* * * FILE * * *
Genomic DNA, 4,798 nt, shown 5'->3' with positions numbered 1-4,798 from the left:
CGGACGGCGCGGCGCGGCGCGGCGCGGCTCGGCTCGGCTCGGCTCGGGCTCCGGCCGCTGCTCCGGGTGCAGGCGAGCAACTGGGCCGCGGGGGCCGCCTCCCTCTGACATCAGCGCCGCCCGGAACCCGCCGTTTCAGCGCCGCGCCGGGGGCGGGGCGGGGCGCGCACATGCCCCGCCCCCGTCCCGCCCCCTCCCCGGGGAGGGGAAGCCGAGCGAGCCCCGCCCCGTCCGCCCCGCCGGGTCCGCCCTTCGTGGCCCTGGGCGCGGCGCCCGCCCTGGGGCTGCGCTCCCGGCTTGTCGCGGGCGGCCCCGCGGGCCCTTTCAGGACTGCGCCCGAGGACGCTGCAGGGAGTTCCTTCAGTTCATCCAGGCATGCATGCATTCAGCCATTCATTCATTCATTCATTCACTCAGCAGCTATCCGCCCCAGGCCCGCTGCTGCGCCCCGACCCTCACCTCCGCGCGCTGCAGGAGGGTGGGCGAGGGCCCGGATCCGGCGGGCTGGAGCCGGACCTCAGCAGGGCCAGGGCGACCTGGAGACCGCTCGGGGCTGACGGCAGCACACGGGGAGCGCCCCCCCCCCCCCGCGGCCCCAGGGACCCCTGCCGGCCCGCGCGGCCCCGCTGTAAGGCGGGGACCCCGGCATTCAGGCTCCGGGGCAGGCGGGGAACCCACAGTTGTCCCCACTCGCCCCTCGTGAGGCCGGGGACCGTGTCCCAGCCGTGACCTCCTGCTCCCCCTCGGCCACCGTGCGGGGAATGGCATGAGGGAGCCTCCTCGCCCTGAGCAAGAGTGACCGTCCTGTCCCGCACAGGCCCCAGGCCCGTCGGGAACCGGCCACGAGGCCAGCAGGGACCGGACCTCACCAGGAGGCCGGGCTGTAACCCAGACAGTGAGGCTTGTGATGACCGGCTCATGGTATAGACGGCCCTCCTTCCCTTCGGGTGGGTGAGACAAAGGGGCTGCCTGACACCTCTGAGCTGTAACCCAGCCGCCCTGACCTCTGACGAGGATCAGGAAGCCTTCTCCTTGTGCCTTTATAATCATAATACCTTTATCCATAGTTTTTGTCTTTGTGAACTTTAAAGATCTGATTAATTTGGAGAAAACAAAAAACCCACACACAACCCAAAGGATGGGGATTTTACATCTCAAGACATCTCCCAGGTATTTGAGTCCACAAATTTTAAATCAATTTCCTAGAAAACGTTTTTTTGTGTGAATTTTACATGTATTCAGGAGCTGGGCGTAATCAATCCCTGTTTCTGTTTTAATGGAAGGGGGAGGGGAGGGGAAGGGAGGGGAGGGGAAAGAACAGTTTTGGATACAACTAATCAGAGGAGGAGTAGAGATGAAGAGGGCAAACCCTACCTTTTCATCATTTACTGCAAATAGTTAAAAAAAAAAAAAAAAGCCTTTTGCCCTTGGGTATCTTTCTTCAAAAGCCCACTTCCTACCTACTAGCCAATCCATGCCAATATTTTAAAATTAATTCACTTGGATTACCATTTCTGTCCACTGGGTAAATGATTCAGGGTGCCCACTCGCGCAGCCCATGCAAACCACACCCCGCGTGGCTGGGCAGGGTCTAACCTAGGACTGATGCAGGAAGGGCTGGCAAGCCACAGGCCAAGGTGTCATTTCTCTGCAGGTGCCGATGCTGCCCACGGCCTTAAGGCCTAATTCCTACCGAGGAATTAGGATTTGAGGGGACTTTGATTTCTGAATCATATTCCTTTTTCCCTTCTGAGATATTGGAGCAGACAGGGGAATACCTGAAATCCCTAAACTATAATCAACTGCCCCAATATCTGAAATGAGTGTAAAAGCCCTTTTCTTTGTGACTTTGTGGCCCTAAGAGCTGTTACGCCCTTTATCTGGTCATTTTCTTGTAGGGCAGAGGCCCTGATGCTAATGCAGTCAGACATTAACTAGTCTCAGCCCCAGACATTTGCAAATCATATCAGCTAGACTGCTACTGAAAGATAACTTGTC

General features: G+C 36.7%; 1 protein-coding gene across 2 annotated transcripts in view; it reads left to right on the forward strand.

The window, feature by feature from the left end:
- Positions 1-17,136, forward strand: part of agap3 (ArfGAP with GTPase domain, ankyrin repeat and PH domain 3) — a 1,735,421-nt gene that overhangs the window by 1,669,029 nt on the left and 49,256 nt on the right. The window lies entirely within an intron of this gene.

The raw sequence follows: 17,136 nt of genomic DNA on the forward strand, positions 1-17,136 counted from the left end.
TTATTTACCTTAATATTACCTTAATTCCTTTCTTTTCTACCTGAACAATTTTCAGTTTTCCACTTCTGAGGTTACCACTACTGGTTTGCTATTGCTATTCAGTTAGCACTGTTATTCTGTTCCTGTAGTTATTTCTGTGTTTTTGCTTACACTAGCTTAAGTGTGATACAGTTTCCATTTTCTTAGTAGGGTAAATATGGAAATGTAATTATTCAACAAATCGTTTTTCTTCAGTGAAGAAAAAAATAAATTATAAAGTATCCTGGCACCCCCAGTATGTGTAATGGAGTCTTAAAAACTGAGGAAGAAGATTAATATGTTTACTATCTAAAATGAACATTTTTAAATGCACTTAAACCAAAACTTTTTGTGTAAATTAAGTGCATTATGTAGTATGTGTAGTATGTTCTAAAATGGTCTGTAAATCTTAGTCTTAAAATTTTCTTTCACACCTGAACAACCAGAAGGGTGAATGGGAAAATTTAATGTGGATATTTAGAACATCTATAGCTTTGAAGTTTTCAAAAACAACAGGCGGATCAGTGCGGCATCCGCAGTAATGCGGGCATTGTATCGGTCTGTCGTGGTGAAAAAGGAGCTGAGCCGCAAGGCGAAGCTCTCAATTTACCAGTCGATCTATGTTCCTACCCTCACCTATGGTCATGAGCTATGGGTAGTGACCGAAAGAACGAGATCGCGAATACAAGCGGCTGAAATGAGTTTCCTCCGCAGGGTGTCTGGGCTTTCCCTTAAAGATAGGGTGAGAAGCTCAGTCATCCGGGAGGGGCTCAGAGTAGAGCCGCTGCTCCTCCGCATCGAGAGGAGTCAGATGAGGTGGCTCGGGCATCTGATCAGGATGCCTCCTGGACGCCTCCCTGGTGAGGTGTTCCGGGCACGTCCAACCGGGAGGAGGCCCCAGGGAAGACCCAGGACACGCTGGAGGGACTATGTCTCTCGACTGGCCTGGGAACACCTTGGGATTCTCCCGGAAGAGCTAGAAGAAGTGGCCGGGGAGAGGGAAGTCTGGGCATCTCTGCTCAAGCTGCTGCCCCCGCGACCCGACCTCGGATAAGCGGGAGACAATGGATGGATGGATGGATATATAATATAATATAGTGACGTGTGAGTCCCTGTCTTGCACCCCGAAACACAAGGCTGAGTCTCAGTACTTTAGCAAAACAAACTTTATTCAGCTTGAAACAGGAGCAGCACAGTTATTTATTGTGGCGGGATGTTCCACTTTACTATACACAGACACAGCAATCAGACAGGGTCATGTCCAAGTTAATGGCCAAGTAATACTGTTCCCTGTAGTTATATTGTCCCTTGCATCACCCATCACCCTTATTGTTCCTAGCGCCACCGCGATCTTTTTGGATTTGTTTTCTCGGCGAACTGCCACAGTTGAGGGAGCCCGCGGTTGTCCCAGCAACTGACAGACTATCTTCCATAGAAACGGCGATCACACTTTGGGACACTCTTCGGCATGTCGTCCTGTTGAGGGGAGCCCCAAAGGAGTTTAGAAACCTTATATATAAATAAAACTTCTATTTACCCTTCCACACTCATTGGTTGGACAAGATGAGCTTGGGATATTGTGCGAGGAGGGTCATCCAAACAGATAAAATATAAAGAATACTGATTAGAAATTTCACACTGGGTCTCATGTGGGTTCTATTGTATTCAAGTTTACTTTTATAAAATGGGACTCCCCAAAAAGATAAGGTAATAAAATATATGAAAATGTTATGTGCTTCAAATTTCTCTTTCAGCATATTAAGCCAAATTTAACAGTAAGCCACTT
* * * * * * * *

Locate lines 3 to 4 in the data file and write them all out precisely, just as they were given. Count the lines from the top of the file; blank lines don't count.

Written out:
General features: G+C 36.7%; 1 protein-coding gene across 2 annotated transcripts in view; it reads left to right on the forward strand.

The window, feature by feature from the left end: